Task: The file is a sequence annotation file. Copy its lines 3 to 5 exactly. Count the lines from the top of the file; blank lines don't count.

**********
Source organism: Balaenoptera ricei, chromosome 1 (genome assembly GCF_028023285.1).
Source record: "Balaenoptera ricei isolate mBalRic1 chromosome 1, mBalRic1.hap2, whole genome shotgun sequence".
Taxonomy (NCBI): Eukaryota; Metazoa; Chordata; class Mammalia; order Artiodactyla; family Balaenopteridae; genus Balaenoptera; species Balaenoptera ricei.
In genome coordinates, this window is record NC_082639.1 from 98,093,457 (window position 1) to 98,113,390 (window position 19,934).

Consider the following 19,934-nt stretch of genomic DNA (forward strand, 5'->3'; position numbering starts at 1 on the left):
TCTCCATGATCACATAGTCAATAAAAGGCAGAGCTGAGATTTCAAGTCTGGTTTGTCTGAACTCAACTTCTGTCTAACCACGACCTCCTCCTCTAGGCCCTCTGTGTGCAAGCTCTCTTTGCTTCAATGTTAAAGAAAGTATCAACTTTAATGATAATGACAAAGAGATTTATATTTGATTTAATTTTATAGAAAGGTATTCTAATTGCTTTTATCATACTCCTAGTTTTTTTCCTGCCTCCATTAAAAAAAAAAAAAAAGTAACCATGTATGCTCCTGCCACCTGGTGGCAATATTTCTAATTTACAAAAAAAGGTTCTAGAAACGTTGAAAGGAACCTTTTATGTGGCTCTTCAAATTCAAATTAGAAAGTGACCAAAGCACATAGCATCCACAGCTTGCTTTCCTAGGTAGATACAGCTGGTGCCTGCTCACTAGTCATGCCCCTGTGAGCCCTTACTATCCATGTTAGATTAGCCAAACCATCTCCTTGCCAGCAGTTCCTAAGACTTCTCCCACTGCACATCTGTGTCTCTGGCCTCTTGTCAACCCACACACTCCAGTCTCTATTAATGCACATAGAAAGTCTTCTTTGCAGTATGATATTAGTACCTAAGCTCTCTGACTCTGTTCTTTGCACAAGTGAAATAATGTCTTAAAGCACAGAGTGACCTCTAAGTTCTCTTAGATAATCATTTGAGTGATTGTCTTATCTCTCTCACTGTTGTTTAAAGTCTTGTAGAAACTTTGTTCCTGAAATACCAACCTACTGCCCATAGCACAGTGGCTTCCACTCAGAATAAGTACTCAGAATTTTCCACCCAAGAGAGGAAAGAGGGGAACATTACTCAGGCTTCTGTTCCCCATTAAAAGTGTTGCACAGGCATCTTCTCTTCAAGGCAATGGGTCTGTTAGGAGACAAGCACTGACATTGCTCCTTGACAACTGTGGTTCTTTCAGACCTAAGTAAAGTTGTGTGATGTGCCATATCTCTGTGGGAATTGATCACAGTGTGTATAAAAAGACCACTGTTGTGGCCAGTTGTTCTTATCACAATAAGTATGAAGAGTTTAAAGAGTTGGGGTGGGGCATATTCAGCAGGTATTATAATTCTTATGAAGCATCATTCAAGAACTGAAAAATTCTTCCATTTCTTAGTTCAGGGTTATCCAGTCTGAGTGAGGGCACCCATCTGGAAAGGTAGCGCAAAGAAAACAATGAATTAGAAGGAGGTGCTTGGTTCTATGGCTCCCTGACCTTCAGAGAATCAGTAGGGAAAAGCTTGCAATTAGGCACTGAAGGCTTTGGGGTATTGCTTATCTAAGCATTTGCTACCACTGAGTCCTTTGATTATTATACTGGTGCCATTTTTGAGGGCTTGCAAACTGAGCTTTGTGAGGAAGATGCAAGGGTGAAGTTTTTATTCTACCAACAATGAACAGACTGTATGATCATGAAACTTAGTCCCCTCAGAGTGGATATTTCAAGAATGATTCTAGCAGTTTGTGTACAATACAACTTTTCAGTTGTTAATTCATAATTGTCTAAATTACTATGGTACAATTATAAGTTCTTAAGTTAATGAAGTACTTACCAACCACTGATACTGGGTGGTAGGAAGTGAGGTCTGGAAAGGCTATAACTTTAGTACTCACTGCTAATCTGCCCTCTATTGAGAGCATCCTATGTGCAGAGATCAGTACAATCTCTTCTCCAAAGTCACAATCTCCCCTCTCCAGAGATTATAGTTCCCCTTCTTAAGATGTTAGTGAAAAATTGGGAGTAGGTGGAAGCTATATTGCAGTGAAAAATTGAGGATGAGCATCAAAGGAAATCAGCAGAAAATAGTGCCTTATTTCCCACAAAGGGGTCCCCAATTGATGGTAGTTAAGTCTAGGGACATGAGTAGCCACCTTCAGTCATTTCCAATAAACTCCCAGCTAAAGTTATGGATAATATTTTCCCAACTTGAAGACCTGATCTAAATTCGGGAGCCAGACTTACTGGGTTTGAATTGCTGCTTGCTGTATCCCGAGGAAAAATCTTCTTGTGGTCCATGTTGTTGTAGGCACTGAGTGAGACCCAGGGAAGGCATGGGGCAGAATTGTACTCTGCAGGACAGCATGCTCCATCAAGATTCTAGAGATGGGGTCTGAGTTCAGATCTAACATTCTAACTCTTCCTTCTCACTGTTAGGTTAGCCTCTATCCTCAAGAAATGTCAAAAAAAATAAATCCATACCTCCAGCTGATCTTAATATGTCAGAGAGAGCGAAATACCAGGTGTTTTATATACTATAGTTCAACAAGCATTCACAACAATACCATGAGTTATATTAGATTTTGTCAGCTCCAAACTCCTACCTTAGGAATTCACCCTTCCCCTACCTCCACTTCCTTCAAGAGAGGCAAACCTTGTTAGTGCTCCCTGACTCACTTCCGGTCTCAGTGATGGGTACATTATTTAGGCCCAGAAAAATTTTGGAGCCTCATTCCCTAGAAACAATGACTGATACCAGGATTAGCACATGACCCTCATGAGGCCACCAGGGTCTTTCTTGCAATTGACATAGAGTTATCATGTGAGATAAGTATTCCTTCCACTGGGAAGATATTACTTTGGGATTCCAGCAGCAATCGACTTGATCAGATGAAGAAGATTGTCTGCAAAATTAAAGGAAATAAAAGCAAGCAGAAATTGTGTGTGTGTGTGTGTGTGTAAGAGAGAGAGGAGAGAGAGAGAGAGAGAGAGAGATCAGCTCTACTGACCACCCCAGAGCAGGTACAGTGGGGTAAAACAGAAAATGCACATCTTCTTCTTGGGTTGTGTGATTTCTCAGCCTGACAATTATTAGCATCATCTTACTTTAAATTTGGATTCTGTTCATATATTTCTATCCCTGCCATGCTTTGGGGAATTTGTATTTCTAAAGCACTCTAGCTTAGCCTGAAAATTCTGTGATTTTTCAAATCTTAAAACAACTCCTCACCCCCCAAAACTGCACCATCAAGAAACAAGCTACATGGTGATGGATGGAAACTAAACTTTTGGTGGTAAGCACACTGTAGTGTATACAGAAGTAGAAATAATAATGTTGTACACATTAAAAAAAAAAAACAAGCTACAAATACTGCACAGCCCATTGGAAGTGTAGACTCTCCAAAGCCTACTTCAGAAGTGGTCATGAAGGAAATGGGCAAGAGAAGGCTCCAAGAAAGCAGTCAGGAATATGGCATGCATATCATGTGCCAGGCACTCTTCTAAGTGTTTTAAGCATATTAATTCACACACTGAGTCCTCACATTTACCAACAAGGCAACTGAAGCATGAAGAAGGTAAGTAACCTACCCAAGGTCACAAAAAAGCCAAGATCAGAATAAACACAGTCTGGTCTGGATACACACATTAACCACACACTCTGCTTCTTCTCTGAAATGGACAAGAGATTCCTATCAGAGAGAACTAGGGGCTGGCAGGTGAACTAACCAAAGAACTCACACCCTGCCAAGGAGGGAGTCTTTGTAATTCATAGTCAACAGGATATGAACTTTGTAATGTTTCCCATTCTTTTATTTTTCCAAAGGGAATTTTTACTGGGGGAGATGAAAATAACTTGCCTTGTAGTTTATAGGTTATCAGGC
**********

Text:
Taxonomy (NCBI): Eukaryota; Metazoa; Chordata; class Mammalia; order Artiodactyla; family Balaenopteridae; genus Balaenoptera; species Balaenoptera ricei.
In genome coordinates, this window is record NC_082639.1 from 98,093,457 (window position 1) to 98,113,390 (window position 19,934).

Consider the following 19,934-nt stretch of genomic DNA (forward strand, 5'->3'; position numbering starts at 1 on the left):